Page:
Hard Hit (2021) Movie Review


Director: Changju Kim
Writers: Changju Kim, Alberto Marini (adapted from a screenplay by)
Stars: Ji Chang-Wook, Woo-jin Jo, Haerry Kim

Original title: Balsinjehan

Don’t be fooled by the distressingly generic title, which makes the film sound like just another punch fest. Instead, Hard Hit is a tense South Korean thriller that unfolds like a mash-up of Speed and Phone Booth, with some unusual character developments during the final act.

Lee Seong-gyu (Jo Woo-jin) is a successful bank manager whose ambition has him spending more time at the job than his family, which includes his teenage daughter and younger son. While driving them to school on the way to work one morning, a mysterious caller informs him there’s a bomb in the car. If Lee or either kid tries to get out or contact the police, he’ll explode the bomb. A similar device is also in his partner’s car, but when that man’s wife doesn’t heed advice…Ka-boom. Since Lee is parked too close, the explosion gravely injures his son, yet the caller refuses to let him take the boy to the hospital.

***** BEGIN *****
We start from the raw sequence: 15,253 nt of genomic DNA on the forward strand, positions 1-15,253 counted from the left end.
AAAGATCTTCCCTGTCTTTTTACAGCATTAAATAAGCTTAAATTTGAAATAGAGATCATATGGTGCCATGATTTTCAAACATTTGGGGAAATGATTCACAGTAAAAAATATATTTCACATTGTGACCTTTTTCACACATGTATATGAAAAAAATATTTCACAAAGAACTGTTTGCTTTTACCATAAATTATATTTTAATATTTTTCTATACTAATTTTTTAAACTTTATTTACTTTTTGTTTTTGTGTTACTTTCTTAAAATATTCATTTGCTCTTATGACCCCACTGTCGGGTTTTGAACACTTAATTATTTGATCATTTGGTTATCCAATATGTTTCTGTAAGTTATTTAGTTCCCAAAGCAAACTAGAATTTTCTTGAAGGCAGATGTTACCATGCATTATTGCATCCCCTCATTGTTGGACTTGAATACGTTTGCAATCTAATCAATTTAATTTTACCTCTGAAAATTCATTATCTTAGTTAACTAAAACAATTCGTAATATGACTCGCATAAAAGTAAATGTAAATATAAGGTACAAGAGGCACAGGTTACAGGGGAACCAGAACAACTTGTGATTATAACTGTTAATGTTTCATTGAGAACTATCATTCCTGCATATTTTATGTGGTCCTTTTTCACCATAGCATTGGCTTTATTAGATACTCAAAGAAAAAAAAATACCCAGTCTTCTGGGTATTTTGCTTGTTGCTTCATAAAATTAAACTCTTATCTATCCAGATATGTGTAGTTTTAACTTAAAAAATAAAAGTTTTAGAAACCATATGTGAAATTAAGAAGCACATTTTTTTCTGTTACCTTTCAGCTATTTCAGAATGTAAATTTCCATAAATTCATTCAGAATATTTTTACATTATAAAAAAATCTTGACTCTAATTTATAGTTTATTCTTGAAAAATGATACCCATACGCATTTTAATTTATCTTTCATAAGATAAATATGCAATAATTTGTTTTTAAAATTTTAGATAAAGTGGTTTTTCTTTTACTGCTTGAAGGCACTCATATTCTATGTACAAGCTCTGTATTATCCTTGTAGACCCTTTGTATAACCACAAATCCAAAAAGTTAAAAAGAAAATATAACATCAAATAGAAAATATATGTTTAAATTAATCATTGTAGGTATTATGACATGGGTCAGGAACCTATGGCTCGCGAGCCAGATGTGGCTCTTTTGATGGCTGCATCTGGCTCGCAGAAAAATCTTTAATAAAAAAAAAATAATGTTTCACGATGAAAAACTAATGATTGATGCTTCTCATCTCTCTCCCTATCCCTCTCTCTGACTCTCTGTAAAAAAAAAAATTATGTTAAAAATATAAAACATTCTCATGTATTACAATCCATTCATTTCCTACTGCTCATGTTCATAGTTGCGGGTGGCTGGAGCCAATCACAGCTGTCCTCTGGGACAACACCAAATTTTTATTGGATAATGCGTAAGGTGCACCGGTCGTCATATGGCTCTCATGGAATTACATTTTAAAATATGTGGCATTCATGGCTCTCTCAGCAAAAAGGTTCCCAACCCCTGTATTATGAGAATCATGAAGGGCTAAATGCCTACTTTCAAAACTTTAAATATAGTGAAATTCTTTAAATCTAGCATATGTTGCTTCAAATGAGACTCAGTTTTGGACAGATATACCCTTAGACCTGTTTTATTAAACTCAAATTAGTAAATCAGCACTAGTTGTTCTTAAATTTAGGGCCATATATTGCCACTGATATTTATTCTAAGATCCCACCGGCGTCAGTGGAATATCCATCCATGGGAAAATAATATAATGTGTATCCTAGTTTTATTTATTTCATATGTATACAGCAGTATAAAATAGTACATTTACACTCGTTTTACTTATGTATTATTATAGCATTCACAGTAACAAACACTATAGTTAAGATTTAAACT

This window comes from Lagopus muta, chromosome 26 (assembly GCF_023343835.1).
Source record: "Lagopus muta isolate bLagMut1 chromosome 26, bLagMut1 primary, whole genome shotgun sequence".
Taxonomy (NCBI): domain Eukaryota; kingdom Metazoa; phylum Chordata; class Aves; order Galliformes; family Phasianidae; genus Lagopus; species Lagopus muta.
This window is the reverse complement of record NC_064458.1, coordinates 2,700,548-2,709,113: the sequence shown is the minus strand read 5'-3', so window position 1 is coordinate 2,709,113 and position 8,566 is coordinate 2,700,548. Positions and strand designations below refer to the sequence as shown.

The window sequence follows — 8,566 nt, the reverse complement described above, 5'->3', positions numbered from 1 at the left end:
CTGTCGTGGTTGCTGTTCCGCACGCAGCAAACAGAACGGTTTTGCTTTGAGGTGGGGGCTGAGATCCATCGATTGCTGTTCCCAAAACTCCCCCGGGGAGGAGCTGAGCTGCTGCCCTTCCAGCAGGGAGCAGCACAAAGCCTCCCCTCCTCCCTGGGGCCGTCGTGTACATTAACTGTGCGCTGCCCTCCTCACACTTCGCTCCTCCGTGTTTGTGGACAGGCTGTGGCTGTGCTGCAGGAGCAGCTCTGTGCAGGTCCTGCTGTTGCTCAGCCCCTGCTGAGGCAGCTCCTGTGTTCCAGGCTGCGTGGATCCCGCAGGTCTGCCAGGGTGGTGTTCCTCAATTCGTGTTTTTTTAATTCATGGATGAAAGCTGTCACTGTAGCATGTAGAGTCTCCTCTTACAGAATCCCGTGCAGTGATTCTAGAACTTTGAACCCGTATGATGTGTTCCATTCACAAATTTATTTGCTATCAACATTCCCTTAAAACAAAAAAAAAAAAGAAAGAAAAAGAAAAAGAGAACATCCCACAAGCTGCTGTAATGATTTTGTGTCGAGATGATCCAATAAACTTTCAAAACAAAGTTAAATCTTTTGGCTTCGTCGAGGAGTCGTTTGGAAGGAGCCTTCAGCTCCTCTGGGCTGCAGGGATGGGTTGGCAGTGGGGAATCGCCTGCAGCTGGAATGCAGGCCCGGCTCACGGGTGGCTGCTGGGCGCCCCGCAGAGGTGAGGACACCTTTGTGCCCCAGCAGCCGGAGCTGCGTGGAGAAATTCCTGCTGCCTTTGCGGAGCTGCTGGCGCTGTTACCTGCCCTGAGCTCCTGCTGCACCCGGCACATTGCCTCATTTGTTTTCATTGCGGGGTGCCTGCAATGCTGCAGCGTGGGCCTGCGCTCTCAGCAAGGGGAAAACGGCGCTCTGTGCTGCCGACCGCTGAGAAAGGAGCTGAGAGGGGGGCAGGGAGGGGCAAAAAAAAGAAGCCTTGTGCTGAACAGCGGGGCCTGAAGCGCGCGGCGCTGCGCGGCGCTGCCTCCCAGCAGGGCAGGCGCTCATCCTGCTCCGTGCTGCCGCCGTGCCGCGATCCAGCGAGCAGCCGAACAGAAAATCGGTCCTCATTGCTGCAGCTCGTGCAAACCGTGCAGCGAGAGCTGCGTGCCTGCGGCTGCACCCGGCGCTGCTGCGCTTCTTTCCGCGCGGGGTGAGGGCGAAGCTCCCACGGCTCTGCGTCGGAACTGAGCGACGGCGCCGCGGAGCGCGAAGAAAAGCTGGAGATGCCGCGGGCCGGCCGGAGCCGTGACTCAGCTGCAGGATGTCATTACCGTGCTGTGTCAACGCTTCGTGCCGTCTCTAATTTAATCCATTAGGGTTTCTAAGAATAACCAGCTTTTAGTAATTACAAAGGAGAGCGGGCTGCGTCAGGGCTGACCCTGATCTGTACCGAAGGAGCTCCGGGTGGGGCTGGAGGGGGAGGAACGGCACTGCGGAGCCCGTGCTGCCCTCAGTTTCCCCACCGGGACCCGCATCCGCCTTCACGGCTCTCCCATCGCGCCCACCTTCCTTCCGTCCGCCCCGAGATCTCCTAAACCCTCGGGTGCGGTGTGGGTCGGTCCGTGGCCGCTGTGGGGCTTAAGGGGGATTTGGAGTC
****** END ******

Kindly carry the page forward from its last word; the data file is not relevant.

This incident has the police on the hunt for Lee, whose car is identified with a traffic cam. He’s also now the primary suspect. Meanwhile, the caller demands millions from Lee, most of which he’s forced to embezzle from his own clients. Still, it isn’t enough. The caller repeatedly demands Lee to elude the police, leading to a harrowing chase through downtown Busan until they surround him. There’s a stand-off, in which Lee is eventually able to convince bomb squad leader (Jin Kyung) he’s innocent, while the police chief still thinks he’s a madman…and has snipers trained on him.

We also meet the bomber during this segment, Jin-woo (Ji Chang-wook), who may be ruthless, but his motive is understandable, even sympathetic. Lee’s also revealed to have an unsavory past, having coordinated a shady deal at his bank which destroyed the lives of well-meaning investors. If the ongoing crisis didn’t involve children, the viewer might be questioning who the true villain really is, a character development atypical of the usual action film.

There are a few lapses in plausibility – probably necessary to keep the story moving forward – so some suspension of disbelief is required at times, but no more than we needed for movies like Speed. While not as rousing or fast-paced as that film, Hard Hit is an enjoyable thriller in the same vein, despite the lazy title.

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